Can I be honest with you?
I mean I normally am, but with some space in between — time to let whatever I'm being honest about sit and marinate for a while. Sometimes years. Enough time to process and enough time to reflect. Something I've learned — past tense — not something I'm learning.
At the risk of butchering that poise, though, I'm just going to be real with you.
This past week sucked.
Come Friday, I found myself leading worship with a woman I love to death at a ladies' retreat I definitely did not feel like being at (while we're being honest, I do not normally feel like being at ladies' retreats, but I really had planned on giving this one an honest go), and at some point during the day she turned and asked what was eating me.
"Oh, it's nothing, I'm fine," I assured her. Then, not ten seconds later, "WELL SINCE YOU ASKED—"
And off I went, diving into a week's worth of angst. When I finally came up for air, she was staring at me like I'd just touched down from another planet.
"Girl," she said. "You know what I think?"
"What?" I sniffled.
"I think you're putting way too much pressure on yourself," she said.
In the blessedly blunt manner that she can uniquely get away with, she pointed out the parts of my story that indicated the impossibly high standards I hold myself to — the perfectionist closeted by the free spirit, a weird but very real dichotomy that exists within me.
I have expectations for myself that I would never dream of placing on others, and that inevitably leads to more failures than achievements.
Grace and truth, grace and truth. I needed more of the former and less of the latter this past week, and I was mad and hurt that when I went looking for it, it felt withheld — diminished, even.
Instead of demanding others balance my deficit, my friend pointed out, wouldn't it just be better if I balanced it myself?
Life is short. I feel the weight of its value. I don't want to waste the time or ability God has gifted me on anything less than His best for it; but I have a knack for taking fear of wasting time in the wrong place and fear of wasting ability on the wrong thing to ironic extremes. I end up spinning my wheels a lot without really going anywhere.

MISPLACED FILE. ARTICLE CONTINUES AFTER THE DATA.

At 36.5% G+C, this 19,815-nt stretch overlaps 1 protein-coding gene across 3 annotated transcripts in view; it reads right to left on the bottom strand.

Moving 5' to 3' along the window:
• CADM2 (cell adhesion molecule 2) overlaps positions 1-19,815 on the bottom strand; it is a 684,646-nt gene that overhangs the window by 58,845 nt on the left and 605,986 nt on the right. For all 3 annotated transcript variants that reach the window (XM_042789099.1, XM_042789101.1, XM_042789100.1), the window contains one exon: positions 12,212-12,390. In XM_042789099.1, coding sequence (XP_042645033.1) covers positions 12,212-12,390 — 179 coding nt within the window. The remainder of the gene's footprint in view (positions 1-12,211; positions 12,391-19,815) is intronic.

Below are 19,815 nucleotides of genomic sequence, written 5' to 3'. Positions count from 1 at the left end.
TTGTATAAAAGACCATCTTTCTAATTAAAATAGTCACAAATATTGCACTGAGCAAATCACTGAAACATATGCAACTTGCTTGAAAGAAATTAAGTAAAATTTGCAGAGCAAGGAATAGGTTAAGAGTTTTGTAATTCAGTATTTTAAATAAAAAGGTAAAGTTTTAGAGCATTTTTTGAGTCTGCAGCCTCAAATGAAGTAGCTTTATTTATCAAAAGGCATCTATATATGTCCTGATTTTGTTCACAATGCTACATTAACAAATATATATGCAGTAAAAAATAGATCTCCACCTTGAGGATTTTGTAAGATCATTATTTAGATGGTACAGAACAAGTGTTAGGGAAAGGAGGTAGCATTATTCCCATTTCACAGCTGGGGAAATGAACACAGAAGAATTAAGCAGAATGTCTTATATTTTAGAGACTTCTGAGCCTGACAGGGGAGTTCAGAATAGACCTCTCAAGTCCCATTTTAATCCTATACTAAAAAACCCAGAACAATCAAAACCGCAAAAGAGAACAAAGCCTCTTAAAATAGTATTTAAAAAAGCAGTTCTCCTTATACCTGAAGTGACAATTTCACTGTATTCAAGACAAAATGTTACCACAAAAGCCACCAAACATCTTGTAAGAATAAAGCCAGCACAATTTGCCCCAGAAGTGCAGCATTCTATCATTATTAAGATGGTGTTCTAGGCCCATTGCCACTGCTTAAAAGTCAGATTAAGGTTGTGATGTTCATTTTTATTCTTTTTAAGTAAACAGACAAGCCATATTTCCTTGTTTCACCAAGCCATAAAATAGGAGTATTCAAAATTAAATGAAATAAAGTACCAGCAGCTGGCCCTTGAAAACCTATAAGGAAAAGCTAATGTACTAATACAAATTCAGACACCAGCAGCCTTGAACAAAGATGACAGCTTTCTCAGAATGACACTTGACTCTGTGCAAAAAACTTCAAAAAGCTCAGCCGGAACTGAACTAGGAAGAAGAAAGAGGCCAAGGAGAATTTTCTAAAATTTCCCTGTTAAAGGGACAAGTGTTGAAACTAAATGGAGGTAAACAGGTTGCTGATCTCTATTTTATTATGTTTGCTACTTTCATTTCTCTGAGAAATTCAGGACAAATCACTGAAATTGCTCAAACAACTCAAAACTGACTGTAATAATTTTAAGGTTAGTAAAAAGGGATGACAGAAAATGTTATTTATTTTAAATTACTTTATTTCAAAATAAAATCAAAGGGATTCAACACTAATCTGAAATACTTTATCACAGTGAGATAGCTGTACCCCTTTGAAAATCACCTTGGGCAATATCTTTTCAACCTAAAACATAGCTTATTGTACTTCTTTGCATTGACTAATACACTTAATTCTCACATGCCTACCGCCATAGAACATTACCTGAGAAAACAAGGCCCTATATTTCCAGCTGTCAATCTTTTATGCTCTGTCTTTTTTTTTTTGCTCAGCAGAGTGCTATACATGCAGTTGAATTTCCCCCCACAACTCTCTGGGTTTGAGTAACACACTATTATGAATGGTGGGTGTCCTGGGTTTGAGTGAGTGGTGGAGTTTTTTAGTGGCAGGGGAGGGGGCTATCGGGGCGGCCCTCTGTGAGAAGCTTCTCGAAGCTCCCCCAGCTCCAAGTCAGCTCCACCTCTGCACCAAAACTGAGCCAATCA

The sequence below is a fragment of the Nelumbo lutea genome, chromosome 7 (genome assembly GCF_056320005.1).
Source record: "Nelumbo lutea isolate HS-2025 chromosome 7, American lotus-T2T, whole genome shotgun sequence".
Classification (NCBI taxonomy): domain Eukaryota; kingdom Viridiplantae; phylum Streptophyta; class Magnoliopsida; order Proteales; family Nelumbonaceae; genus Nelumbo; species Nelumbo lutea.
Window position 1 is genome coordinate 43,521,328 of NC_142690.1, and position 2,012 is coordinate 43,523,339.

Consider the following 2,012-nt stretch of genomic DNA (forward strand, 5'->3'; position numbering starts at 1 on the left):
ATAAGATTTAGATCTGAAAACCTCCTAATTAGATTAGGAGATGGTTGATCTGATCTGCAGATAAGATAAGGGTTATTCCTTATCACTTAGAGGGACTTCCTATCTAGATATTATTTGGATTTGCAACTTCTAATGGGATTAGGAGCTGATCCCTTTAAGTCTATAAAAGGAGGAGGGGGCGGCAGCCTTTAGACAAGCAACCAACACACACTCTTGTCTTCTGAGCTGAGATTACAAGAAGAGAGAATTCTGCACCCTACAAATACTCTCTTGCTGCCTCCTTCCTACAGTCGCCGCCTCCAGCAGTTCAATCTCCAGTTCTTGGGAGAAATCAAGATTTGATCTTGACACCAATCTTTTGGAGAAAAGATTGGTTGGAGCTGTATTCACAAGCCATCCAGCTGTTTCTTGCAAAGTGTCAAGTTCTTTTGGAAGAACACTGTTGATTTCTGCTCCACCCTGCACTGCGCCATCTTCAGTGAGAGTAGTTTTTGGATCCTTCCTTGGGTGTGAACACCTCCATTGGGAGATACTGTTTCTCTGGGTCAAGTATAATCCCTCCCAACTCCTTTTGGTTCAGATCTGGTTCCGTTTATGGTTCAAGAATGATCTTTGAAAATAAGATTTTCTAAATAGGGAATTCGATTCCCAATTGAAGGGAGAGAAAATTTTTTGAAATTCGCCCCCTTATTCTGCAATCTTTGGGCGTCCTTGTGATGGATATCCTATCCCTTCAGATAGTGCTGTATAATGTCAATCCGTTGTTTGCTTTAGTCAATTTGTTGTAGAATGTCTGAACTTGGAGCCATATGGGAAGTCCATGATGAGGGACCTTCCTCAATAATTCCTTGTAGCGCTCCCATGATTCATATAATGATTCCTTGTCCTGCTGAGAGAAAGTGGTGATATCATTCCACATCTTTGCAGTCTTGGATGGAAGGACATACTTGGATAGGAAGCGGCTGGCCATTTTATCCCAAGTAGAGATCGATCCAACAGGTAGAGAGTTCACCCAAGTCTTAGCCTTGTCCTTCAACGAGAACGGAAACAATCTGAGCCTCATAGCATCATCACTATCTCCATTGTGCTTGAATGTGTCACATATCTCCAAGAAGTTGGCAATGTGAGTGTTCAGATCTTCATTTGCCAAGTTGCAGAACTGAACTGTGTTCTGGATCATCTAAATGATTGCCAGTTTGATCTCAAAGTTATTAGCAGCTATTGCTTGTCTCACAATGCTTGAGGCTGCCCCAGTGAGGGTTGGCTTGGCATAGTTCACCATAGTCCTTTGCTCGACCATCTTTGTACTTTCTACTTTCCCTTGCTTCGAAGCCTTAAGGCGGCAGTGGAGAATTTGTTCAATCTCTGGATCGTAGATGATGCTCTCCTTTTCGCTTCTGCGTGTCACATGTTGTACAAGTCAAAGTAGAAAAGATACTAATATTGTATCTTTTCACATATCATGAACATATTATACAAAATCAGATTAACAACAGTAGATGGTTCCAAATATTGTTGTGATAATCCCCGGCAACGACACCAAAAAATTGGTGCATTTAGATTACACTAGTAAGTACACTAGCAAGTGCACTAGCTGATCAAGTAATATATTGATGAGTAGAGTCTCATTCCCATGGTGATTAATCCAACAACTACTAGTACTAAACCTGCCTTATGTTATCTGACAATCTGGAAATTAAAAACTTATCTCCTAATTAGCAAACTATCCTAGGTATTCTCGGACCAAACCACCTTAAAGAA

And I'm convinced that your twenties are just a never-ending game of trying to find balance where it seems impossible. Where is the line between selfishness and God-given desire? What is the difference between what I could do and what I should do? How do I learn from past mistakes without letting them weigh down and determine my future?
My brain is always going, always critiquing, and always ten steps ahead.
Pressure? Pressure is an understatement. Sometimes I feel like a human instant pot, which gives any outside contribution immense, explosive power.
My friend sat next to me and told me, as only she can, to give myself the grace I needed.
And for the first time in a long time, I did. If only a little bit.
I think I'll be learning it for the rest of my life, but this weekend, thanks to that sweet and spunky friend, I tipped the scales just a bit in my own favor, and it felt like the best exhale. I had room to think and release and forgive — because the one withholding more grace from me than anyone was me. And once I'd given some to myself, the hits I'd taken throughout the week didn't feel so hard.
Yesterday morning, on my way to church, I opened my phone and read a text from her.
"I heart you Ryley Rush. Relax and grow where you are."
I'm learning that the only one with the power to set limits and time frames and labels upon me is God. Not others, and not myself. I'm learning to give myself grace so I can get some traction. I'm learning to relax and grow, and I'm thankful for a week (and a friend) that made me better at that.